UBC Graduate Research

Primary care management of the late-preterm infant for the family nurse practitioner : a literature review Bate, Simon-Matthew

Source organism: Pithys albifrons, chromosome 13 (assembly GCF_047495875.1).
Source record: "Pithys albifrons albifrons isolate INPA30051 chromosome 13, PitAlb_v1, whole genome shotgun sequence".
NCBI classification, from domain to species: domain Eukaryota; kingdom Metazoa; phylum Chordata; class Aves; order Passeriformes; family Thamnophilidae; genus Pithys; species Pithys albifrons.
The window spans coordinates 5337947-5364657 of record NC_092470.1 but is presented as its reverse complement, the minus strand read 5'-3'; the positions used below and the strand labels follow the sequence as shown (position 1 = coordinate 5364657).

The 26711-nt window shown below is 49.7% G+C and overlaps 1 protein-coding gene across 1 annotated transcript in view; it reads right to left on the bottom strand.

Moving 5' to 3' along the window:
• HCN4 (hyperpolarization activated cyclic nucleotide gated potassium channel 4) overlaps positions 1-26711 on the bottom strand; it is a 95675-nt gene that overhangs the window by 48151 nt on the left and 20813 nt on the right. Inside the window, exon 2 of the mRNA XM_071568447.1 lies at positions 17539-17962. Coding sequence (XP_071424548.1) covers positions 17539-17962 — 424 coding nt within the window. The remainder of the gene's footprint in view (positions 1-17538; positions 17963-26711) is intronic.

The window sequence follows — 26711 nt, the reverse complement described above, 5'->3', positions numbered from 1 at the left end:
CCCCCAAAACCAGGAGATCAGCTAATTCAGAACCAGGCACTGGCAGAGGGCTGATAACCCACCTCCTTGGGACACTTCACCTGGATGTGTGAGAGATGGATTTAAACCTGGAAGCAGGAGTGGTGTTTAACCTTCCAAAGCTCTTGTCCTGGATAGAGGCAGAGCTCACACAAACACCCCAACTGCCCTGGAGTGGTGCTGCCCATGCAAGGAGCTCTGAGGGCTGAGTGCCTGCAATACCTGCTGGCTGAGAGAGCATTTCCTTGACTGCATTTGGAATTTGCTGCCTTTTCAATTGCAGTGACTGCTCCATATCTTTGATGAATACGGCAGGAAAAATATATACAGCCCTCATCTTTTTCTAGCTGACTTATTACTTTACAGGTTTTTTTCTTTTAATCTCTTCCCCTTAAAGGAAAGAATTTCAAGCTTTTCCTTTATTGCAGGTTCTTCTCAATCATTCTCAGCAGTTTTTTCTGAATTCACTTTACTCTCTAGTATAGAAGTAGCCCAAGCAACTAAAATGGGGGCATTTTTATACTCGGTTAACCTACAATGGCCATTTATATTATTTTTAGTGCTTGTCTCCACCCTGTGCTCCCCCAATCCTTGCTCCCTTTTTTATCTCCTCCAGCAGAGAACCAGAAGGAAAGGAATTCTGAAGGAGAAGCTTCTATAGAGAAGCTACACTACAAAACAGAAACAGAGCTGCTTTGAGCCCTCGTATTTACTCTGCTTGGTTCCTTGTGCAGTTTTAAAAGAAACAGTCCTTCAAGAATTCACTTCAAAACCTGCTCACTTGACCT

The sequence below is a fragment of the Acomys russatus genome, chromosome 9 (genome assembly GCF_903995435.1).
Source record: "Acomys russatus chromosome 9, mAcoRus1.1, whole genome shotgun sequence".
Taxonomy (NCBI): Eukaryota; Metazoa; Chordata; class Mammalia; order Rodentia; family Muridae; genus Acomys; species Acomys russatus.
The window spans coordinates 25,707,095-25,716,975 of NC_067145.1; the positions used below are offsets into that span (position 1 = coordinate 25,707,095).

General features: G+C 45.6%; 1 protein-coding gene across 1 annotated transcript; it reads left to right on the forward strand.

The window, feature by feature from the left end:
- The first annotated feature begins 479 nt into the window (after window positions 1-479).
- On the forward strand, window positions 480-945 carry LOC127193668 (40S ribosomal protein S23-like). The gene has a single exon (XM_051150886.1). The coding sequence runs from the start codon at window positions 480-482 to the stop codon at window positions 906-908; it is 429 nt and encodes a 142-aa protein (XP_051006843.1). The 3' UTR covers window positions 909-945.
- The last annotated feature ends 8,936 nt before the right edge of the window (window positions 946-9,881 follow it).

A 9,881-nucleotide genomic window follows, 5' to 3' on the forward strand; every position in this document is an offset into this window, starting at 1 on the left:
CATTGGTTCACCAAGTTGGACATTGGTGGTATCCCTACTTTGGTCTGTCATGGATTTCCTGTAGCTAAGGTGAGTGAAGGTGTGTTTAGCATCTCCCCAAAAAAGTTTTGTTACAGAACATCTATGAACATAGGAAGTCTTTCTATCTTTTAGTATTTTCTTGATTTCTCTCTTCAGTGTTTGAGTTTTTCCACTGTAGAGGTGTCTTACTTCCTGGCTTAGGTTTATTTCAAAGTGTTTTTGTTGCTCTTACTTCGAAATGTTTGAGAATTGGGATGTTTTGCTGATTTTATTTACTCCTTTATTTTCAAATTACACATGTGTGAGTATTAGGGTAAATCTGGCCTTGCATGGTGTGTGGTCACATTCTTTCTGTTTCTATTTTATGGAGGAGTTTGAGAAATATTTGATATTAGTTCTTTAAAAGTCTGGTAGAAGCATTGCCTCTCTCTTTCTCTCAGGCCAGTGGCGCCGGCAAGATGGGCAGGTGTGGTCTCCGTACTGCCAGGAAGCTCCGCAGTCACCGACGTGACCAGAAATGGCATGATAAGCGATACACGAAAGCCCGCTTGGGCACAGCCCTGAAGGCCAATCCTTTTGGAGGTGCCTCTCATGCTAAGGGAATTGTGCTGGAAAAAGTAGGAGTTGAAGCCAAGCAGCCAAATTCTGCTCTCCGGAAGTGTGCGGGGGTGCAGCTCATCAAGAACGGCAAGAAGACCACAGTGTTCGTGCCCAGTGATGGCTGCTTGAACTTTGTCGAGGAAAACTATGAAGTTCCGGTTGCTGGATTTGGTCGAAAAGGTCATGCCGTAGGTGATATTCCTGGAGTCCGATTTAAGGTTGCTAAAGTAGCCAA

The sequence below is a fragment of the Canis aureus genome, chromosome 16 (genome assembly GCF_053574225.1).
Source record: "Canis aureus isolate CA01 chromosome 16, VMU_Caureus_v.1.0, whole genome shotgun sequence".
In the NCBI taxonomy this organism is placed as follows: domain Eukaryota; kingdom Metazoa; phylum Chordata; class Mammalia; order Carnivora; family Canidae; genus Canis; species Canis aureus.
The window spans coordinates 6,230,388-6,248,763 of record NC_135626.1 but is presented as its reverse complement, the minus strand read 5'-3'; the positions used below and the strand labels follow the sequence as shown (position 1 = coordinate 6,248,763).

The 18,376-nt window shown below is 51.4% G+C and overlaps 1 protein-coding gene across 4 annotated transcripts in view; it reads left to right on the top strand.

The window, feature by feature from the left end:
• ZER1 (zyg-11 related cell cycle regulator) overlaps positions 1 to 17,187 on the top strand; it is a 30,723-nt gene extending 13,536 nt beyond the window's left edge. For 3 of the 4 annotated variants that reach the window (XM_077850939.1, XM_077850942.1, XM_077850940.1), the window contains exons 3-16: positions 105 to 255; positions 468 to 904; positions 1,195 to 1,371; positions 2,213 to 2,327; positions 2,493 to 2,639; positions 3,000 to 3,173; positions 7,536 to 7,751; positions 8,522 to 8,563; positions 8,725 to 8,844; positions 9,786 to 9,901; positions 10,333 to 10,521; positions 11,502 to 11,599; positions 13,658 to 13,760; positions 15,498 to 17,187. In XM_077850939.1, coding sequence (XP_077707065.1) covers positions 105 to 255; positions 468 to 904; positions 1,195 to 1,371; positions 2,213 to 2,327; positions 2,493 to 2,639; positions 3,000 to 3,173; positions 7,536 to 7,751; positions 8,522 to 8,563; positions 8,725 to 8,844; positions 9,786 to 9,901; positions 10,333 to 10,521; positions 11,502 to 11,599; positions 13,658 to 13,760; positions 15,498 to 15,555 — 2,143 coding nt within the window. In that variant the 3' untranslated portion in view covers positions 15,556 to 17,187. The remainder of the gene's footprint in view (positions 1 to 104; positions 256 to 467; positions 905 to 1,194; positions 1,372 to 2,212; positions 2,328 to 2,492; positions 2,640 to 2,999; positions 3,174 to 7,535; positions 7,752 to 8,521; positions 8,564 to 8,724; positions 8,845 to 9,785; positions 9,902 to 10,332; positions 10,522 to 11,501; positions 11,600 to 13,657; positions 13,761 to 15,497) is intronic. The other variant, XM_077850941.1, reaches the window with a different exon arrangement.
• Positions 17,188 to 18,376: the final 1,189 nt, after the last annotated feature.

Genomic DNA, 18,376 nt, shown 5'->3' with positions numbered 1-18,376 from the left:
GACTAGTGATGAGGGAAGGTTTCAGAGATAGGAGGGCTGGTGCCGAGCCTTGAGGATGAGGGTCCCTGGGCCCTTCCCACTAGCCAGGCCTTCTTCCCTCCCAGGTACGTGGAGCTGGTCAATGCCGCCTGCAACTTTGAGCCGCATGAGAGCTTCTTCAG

It can be said that the family nurse practitioner (FNP) may feel stressed and overwhelmed when caring for older adults with complex health needs in the primary care setting (Hill & Sawatzky, 2011). Whilst there is no direct evidence, it is likely that this is also the case when managing a late-preterm infant (LPI) too. The LPI appears deceivingly innocent (Darcy, 2009), as they are often the size and weight of a full-term infant (FTI) and because of this, they are quickly discharged into the primary care setting (Lapillonne, O'Connor, Wang and Rigo, 2013) and are then treated by parents and the FNP as though they are developmentally mature and at low risk of morbidity. Mally, Hendricks-Muñoz and Bailey (2010) discuss that the FNP who is involved in managing the LPI would benefit from a clear understanding of the potential differences in risks faced by LPIs when compared with their FTI counterparts. The FNP who manages the LPI needs to have an understanding of the potential manifestations that may occur in the primary care setting. Therefore, the purpose of this literature review is to create a poster presentation that will highlight the primary care management of the LPI for the FNP. The author believes that this will help build FNPs confidence and competence, whilst enabling FNPs to safely manage this vulnerable yet resilient population.

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